Bradenton nonprofit tries to make sure kids are fed over holidays

vmannix@bradenton.comDecember 22, 2012 

BRADENTON -- One by one, they stopped at each crate on the table inside the First Presbyterian Church storage room, reached in for another food item, stuffed it into a backpack and moved onto the next.

A loaf of bread.

A packet of dry milk.

Another of dry soup.

A container of fruit or vegetables.

It was Friday morning and a dozen volunteers for Feeding Empty Little Tummies (F.E.L.T.) were trying to load up each backpack with enough to tide over 150 homeless students during the holidays.

Jane and Bill Evers, the nonprofit founders, kept things moving.

Fortified by donations from the community and groups like Bradenton Kiwanis, they were intent on making the most of that generosity for an important cause.

"We're just trying to get them through New Year's," she said. "No kid should be hungry any time, but not over Christmas."

Added the former mayor: "It probably won't last that long with schools closed, so we've added a bit more."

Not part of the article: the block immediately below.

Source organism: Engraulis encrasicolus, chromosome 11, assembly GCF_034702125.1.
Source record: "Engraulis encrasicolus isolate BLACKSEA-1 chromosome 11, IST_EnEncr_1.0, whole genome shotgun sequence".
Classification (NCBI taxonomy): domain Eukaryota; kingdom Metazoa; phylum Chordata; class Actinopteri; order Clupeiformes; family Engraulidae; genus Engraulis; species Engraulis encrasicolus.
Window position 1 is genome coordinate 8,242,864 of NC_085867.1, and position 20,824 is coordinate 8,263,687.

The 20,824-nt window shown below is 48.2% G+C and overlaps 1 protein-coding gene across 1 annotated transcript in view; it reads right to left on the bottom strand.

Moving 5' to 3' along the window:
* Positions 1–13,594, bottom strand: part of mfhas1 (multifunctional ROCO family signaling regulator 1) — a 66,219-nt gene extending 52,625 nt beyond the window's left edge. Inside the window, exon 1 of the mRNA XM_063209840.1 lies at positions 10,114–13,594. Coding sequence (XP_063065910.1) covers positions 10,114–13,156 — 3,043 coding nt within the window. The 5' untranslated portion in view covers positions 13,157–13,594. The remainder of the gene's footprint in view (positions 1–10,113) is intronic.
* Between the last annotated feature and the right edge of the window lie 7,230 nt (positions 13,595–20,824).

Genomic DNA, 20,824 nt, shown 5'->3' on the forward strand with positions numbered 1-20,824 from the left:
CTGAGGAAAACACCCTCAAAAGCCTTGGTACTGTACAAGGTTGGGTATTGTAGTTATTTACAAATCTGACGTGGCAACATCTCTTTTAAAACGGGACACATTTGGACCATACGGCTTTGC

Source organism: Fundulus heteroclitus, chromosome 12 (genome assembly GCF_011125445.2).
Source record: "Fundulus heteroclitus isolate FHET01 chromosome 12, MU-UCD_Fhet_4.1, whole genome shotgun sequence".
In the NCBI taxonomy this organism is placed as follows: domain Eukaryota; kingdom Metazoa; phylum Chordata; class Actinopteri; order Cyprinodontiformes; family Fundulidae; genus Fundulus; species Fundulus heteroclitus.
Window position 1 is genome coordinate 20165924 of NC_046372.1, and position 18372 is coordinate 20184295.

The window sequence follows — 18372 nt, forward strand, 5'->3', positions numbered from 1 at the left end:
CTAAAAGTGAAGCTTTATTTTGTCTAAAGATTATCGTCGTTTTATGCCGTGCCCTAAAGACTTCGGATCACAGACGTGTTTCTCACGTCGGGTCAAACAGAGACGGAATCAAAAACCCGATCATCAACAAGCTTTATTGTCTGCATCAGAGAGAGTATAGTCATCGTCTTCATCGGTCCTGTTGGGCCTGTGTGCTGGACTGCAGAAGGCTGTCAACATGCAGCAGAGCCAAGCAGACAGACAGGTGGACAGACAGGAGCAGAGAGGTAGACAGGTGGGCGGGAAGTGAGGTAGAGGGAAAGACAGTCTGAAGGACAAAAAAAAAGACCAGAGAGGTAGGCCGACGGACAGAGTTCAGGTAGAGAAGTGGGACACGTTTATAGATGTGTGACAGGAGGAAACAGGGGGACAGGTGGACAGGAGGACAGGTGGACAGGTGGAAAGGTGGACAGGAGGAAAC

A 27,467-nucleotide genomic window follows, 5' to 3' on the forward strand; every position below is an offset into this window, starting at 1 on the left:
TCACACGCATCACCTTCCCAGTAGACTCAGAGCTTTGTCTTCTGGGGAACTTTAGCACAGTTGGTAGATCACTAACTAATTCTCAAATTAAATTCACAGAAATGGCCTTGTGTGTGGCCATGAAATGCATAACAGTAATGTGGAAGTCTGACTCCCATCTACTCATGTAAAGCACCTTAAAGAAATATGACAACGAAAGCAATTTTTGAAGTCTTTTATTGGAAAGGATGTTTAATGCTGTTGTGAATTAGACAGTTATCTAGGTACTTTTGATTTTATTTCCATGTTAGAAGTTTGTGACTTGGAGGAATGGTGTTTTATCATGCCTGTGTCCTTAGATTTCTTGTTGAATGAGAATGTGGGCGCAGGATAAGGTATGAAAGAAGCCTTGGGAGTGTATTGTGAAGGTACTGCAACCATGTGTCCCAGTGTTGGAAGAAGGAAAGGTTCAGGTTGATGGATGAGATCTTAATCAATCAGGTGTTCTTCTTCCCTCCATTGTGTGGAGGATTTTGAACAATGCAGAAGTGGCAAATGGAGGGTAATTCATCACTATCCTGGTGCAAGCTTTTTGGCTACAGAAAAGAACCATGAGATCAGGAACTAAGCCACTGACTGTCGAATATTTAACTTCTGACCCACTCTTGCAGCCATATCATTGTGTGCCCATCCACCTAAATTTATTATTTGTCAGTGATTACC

That included a stop at the van outside for a small toy car, or crayons and a coloring book to put inside the backpack, too.

Then volunteers grabbed another empty backpack and repeated the routine until each of some 150 were filled and stacked for deliver to designated elementary schools.

A pile for Bashaw.

Another for Oneco.

Another for Samoset.

There were 11 stacks in all.

"These kids touched my heart," volunteer Dick Moore said. "The holidays are for kids. They don't have what other kids have and they're coming to school hungry on Mondays. That's not right. They should have food, whatever little we can give them."

It was a dent in a problem that includes 1,000 to 1,600 homeless Manatee County students, most of them elementary school age.

They and their families live in cheap motels, campsites and even cars and trucks.

"Kids living in cars or whatever? That's tragic," volunteer Brenda Hughes said. "In this affluent society, that should not happen."

But it does and volunteer Anne Ray, a retired principal up north, has seen it firsthand.

"Kids go hungry all the time in this country and people don't realize it," she said. "I don't think it's because they don't care. It's because they don't know. The bottom line is we need to take care of these kids."

The Evers couple and their supporters have managed to spread that word slowly but surely.

"It's a two-edged sword," volunteer Pat Roberts said. "On one hand it's so sad we have this awful situation, but on another hand we've had the chance to find out what good hearts the people of this community have. No one's ever said no, just what can we do to help?"

Vin Mannix, local columnist, can be reached at 941-745-7055. Twitter: @vinmannix

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